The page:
Brent traded at the lowest price in more than three weeks as Libya prepares to increase exports and amid speculation that Iraq’s crude supplies remain safe from violence. West Texas Intermediate fell 0.4 percent in New York.
Futures were down as much as 0.2 percent in London after falling for a fifth day on July 4, the longest losing streak since January.
Libya, the holder of Africa’s biggest crude reserves, ended force majeure at its Es Sider and Ras Lanuf export terminals, National Oil Corp. said Sunday.
Fighting in Iraq, OPEC’s second-largest producer, hasn’t spread to the south, the source of than three-quarters of its output.
“Libya is finally set to return to the market, and the oil price reflects that,” Jens Naervig Pedersen, an analyst at Danske Bank A/S in Copenhagen, said by phone. “We could see the Iraq premium decline in the future as risk is limited to supplies from the main production sites in the south.”
Brent for August settlement fell as much as 19 cents to $110.45 a barrel on the London-based ICE Futures Europe exchange and was at $110.55 at 8:36 a.m. in London.
The contract dropped 36 cents to $110.64 on July 4, the lowest close since June 11. The volume of all futures traded was about 19 percent below the 100-day average.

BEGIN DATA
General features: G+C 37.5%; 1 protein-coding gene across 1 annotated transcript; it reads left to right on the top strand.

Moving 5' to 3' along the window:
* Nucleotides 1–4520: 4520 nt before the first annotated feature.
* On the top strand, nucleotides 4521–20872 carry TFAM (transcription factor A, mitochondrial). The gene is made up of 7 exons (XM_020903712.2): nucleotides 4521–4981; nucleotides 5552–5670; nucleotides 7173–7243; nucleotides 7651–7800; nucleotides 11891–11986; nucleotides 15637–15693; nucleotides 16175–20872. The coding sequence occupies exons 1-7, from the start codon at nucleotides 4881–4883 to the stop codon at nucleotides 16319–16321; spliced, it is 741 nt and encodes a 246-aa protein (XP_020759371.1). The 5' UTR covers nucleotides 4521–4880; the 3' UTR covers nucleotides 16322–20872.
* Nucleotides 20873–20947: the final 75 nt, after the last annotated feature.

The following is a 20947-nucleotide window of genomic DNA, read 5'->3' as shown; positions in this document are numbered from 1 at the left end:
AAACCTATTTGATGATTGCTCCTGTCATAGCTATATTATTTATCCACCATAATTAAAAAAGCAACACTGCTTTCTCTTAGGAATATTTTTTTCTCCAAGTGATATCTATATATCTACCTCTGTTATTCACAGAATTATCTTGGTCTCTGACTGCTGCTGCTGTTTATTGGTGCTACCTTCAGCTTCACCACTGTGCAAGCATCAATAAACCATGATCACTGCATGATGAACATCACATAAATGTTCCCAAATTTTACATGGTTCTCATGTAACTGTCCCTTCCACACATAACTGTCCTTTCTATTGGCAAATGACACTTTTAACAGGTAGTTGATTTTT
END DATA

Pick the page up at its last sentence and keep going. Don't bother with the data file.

WTI for August delivery was 26 cents lower from the July 3 close at $103.80 a barrel in electronic trading on the New York Mercantile Exchange.
There was no floor trading during the Fourth of July holiday, and transactions will be booked Monday for settlement purposes. The U.S. benchmark crude traded at a discount of $6.75 to Brent.
Brent declined 2.4 percent last week, erasing this year’s gains, as rebels seeking self-rule in Libya’s east agreed to surrender the Es Sider and Ras Lanuf ports, the nation’s biggest and third-largest oil-export terminals.
The government in Tripoli has instructed National Oil to start marketing supplies from the two facilities, Mohamed Elharari, a spokesman for the state-run company, said by phone Sunday.
Es Sider can load 340,000 barrels a day while Ras Lanuf can handle 220,000 barrels, according to the Oil Ministry.
Libya pumped 300,000 barrels a day last month compared with 1.13 million in June 2013, ranking it as the smallest producer in the Organization of Petroleum Exporting Countries, data compiled by Bloomberg show.
In Iraq, fighting has been concentrated in the north, where insurgents from a breakaway al-Qaeda group known as the Islamic State captured the city of Mosul in June and declared a caliphate in the Iraqi and Syrian territory it controls.
“Oil is likely to remain flat,” David Lennox, a resource analyst at Fat Prophets in Sydney, said by phone Monday. “You’ve got Libyan supply coming back and nothing seems to have happened in the south of Iraq.”